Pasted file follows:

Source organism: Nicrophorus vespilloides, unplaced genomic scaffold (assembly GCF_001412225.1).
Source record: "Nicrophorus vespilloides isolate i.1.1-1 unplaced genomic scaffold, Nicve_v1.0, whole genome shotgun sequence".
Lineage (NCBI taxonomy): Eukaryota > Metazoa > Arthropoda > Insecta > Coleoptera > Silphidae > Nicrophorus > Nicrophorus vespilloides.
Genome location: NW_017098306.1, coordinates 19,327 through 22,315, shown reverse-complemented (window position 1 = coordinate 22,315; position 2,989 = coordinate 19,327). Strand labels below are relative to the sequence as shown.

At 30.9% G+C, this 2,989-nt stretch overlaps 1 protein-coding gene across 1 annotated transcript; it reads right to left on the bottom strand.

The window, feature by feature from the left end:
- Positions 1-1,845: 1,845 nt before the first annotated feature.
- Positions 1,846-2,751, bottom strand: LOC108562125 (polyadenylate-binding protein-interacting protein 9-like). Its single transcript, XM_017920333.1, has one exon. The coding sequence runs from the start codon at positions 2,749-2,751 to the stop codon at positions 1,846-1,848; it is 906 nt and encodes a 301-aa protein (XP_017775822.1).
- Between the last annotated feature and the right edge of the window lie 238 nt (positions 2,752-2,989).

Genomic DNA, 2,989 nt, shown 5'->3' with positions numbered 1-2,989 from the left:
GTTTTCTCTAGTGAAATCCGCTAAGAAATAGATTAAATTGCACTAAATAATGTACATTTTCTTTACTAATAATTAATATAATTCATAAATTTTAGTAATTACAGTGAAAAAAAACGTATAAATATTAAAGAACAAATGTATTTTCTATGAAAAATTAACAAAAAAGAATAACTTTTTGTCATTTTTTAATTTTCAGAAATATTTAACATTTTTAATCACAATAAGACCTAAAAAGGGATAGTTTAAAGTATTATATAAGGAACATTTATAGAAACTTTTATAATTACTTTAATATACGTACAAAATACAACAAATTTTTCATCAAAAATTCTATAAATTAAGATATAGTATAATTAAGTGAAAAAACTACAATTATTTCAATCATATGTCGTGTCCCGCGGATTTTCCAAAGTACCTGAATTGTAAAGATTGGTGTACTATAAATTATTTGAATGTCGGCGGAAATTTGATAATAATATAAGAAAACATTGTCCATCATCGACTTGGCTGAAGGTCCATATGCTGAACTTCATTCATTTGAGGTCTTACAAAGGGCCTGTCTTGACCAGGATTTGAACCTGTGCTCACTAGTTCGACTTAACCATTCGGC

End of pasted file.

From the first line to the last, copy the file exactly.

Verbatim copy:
Source organism: Nicrophorus vespilloides, unplaced genomic scaffold (assembly GCF_001412225.1).
Source record: "Nicrophorus vespilloides isolate i.1.1-1 unplaced genomic scaffold, Nicve_v1.0, whole genome shotgun sequence".
Lineage (NCBI taxonomy): Eukaryota > Metazoa > Arthropoda > Insecta > Coleoptera > Silphidae > Nicrophorus > Nicrophorus vespilloides.
Genome location: NW_017098306.1, coordinates 19,327 through 22,315, shown reverse-complemented (window position 1 = coordinate 22,315; position 2,989 = coordinate 19,327). Strand labels below are relative to the sequence as shown.

At 30.9% G+C, this 2,989-nt stretch overlaps 1 protein-coding gene across 1 annotated transcript; it reads right to left on the bottom strand.

The window, feature by feature from the left end:
- Positions 1-1,845: 1,845 nt before the first annotated feature.
- Positions 1,846-2,751, bottom strand: LOC108562125 (polyadenylate-binding protein-interacting protein 9-like). Its single transcript, XM_017920333.1, has one exon. The coding sequence runs from the start codon at positions 2,749-2,751 to the stop codon at positions 1,846-1,848; it is 906 nt and encodes a 301-aa protein (XP_017775822.1).
- Between the last annotated feature and the right edge of the window lie 238 nt (positions 2,752-2,989).

Genomic DNA, 2,989 nt, shown 5'->3' with positions numbered 1-2,989 from the left:
GTTTTCTCTAGTGAAATCCGCTAAGAAATAGATTAAATTGCACTAAATAATGTACATTTTCTTTACTAATAATTAATATAATTCATAAATTTTAGTAATTACAGTGAAAAAAAACGTATAAATATTAAAGAACAAATGTATTTTCTATGAAAAATTAACAAAAAAGAATAACTTTTTGTCATTTTTTAATTTTCAGAAATATTTAACATTTTTAATCACAATAAGACCTAAAAAGGGATAGTTTAAAGTATTATATAAGGAACATTTATAGAAACTTTTATAATTACTTTAATATACGTACAAAATACAACAAATTTTTCATCAAAAATTCTATAAATTAAGATATAGTATAATTAAGTGAAAAAACTACAATTATTTCAATCATATGTCGTGTCCCGCGGATTTTCCAAAGTACCTGAATTGTAAAGATTGGTGTACTATAAATTATTTGAATGTCGGCGGAAATTTGATAATAATATAAGAAAACATTGTCCATCATCGACTTGGCTGAAGGTCCATATGCTGAACTTCATTCATTTGAGGTCTTACAAAGGGCCTGTCTTGACCAGGATTTGAACCTGTGCTCACTAGTTCGACTTAACCATTCGGC